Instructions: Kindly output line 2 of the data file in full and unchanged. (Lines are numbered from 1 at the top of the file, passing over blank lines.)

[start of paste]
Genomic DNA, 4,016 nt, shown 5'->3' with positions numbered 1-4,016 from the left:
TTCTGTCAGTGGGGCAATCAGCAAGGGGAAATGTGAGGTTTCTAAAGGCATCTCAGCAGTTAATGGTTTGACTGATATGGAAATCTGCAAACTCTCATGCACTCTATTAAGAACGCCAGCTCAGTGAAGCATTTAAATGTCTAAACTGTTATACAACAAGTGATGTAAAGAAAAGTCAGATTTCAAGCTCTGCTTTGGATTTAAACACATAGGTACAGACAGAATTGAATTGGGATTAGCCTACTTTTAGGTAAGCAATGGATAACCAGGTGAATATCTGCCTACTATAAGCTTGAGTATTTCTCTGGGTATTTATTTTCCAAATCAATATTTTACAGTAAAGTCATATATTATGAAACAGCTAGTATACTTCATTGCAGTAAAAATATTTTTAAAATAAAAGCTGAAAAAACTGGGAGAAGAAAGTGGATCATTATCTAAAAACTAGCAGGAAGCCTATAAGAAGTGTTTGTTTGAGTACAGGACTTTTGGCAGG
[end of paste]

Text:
TTCTGTCAGTGGGGCAATCAGCAAGGGGAAATGTGAGGTTTCTAAAGGCATCTCAGCAGTTAATGGTTTGACTGATATGGAAATCTGCAAACTCTCATGCACTCTATTAAGAACGCCAGCTCAGTGAAGCATTTAAATGTCTAAACTGTTATACAACAAGTGATGTAAAGAAAAGTCAGATTTCAAGCTCTGCTTTGGATTTAAACACATAGGTACAGACAGAATTGAATTGGGATTAGCCTACTTTTAGGTAAGCAATGGATAACCAGGTGAATATCTGCCTACTATAAGCTTGAGTATTTCTCTGGGTATTTATTTTCCAAATCAATATTTTACAGTAAAGTCATATATTATGAAACAGCTAGTATACTTCATTGCAGTAAAAATATTTTTAAAATAAAAGCTGAAAAAACTGGGAGAAGAAAGTGGATCATTATCTAAAAACTAGCAGGAAGCCTATAAGAAGTGTTTGTTTGAGTACAGGACTTTTGGCAGG